On 26 May 2017, the Competition Appeal Tribunal (CAT) issued its judgment on the liability of the Law Society of England and Wales (the Law Society) in a claim brought against it by Socrates Training Limited (Socrates) finding the Law Society liable for a breach of its dominant position in contravention of both UK and EU Competition Law.
This is the first judgment under from the Competition Appeal Tribunals (CAT) Fast Track Procedure, a procedure that was introduced on 1 October 2015 and designed to enable the efficient and cost effective facilitation of less complex private antitrust matters.
In 2015, the Law Society started to require specific accreditation to law firms providing residential conveyancing services, which included anti money laundering (AML) and Mortgage Fund training. By making it a requirement, law firms were left no choice but to comply as the Law Society insisted that the accreditation was obtained from them. Socrates, a provider of services for accreditation which included AML and Mortgage Fund training, brought a claim in April 2016 alleging that by the Law Society insisting that accreditation be obtained from them exclusively, competition law was infringed as it made it difficult, if not impossible, for other service providers to compete. Evidence of this adverse effect was proved by the fact that several of Socrates customers had communicated to them that they would no longer be using their services, but would instead be using the Law Society so as to receive the necessary and recognised accreditations.
The Fast Track Procedure
A case must meet certain criteria before it is approved for the Fast Track Procedure, which include, that the hearing must take no more than three days, that it must commence within six months and that costs must be capped. It was decided by the CAT that this case met the criteria and therefore should be put through the fast track procedure, meaning that in accordance with CAT rules 58(2)(b), the amount of costs recoverable was capped at a level determined by CAT.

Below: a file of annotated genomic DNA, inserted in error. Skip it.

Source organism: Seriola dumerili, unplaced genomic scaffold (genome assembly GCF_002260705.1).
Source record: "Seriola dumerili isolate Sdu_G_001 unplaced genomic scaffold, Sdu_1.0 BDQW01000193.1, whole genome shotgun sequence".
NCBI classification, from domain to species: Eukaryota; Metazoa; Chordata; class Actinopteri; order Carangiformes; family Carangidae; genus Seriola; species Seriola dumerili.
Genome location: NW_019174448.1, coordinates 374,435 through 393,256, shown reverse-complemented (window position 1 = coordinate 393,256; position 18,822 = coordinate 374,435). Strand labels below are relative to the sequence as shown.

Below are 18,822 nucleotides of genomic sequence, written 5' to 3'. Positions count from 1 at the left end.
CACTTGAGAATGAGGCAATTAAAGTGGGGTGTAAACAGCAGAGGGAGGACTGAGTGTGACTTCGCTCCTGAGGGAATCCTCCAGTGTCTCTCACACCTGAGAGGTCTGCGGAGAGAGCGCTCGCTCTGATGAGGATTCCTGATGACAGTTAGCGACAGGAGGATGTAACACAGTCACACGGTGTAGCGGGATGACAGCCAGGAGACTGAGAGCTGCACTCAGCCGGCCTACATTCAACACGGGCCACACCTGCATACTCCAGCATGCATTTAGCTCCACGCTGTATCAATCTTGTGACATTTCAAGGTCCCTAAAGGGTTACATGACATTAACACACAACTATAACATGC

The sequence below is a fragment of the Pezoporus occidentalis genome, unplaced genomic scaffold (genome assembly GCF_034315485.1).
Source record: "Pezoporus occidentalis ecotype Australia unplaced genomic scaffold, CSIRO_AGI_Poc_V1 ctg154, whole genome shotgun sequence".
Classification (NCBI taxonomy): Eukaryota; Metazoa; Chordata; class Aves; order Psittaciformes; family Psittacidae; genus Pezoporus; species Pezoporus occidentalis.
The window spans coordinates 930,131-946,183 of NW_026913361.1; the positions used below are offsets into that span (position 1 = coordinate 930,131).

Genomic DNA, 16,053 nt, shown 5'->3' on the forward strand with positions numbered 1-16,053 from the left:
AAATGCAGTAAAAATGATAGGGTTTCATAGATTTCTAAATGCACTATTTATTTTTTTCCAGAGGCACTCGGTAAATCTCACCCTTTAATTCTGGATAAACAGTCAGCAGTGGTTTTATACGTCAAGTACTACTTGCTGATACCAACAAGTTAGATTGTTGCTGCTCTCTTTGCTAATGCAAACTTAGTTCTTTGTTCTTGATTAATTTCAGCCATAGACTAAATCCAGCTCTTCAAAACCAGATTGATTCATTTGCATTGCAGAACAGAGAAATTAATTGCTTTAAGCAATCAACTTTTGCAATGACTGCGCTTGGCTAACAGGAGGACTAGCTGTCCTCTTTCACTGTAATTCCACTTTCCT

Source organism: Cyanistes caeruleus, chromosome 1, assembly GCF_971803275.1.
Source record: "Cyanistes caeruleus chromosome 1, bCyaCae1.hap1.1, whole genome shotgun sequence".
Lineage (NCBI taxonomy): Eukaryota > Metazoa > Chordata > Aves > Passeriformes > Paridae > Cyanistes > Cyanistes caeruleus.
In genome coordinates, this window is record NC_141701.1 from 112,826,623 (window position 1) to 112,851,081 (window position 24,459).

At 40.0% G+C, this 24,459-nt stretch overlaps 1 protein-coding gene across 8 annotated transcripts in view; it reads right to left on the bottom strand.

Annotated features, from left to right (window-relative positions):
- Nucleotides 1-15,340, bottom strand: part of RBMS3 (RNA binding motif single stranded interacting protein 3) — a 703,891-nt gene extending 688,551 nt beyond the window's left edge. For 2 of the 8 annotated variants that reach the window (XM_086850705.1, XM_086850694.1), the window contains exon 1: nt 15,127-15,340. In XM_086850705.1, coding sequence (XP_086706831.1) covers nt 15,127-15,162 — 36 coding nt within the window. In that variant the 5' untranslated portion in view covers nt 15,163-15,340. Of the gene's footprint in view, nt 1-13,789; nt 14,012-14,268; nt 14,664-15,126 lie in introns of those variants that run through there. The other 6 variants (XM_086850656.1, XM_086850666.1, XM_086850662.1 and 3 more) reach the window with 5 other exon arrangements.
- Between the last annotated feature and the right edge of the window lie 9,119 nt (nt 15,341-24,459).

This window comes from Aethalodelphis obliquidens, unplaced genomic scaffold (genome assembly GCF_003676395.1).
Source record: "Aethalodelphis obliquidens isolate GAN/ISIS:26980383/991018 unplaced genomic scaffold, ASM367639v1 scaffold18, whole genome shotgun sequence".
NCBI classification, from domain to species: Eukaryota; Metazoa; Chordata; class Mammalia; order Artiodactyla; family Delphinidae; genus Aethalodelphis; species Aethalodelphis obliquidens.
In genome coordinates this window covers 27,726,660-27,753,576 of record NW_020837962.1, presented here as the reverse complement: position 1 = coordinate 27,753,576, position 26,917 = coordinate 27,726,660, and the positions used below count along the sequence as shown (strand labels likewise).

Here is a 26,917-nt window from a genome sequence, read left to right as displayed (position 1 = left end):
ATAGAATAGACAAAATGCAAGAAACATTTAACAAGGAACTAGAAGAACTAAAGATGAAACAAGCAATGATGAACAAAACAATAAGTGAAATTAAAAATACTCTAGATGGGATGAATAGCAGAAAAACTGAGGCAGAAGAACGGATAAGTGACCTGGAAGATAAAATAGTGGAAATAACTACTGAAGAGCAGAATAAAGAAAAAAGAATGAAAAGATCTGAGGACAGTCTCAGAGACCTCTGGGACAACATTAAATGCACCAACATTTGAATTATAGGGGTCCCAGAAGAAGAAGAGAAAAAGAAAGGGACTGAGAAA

There are advantages and disadvantages to the cost capping system. A major advantage is that the parties can be aware of any adverse cost risks which would allow them to make an informed decision about whether or not to continue. A disadvantage to the system however is that costs can be capped at a number that is below the actual costs incurred, meaning that the damages that the winning party receives may not actually cover their expenses. In this case, costs were initially capped at a figure lower than that reportedly incurred, but were later increased to over the expected costs. However, this increase is not something that will occur in all cases, so the possibility of receiving damages that do not cover the actual costs incurred is very real.
Although competition law matters are generally complex by nature, and the system was designed to deal with less complex private antitrust matters, it is predicted that the number of cases passing through the system will increase. There have already been several smaller private claims brought under this procedure and although they were settled before running their course, it is evidence of early successes for the procedure which was aimed at allowing smaller private claimants to bring a claim and leave feeling satisfied with the results.